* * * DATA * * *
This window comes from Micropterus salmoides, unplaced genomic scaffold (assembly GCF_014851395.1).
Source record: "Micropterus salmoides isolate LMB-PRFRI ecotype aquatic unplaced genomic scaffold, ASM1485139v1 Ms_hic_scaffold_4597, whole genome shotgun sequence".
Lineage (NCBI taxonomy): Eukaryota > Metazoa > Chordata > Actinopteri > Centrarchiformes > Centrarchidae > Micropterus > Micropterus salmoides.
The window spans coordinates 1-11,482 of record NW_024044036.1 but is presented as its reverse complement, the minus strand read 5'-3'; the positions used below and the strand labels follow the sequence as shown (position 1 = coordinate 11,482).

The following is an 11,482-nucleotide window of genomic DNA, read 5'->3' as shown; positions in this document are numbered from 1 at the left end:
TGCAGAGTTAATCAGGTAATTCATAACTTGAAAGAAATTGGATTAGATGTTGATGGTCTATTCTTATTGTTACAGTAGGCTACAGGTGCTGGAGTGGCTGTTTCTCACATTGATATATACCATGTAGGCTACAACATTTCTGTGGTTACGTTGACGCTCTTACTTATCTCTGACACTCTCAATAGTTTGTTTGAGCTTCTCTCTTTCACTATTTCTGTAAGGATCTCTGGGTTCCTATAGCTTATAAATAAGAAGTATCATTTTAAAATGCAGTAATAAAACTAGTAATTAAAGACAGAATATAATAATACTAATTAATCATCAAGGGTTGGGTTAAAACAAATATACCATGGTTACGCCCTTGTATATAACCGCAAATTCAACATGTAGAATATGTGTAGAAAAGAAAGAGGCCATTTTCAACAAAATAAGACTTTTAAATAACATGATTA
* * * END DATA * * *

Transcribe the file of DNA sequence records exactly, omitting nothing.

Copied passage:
This window comes from Micropterus salmoides, unplaced genomic scaffold (assembly GCF_014851395.1).
Source record: "Micropterus salmoides isolate LMB-PRFRI ecotype aquatic unplaced genomic scaffold, ASM1485139v1 Ms_hic_scaffold_4597, whole genome shotgun sequence".
Lineage (NCBI taxonomy): Eukaryota > Metazoa > Chordata > Actinopteri > Centrarchiformes > Centrarchidae > Micropterus > Micropterus salmoides.
The window spans coordinates 1-11,482 of record NW_024044036.1 but is presented as its reverse complement, the minus strand read 5'-3'; the positions used below and the strand labels follow the sequence as shown (position 1 = coordinate 11,482).

The following is an 11,482-nucleotide window of genomic DNA, read 5'->3' as shown; positions in this document are numbered from 1 at the left end:
TGCAGAGTTAATCAGGTAATTCATAACTTGAAAGAAATTGGATTAGATGTTGATGGTCTATTCTTATTGTTACAGTAGGCTACAGGTGCTGGAGTGGCTGTTTCTCACATTGATATATACCATGTAGGCTACAACATTTCTGTGGTTACGTTGACGCTCTTACTTATCTCTGACACTCTCAATAGTTTGTTTGAGCTTCTCTCTTTCACTATTTCTGTAAGGATCTCTGGGTTCCTATAGCTTATAAATAAGAAGTATCATTTTAAAATGCAGTAATAAAACTAGTAATTAAAGACAGAATATAATAATACTAATTAATCATCAAGGGTTGGGTTAAAACAAATATACCATGGTTACGCCCTTGTATATAACCGCAAATTCAACATGTAGAATATGTGTAGAAAAGAAAGAGGCCATTTTCAACAAAATAAGACTTTTAAATAACATGATTA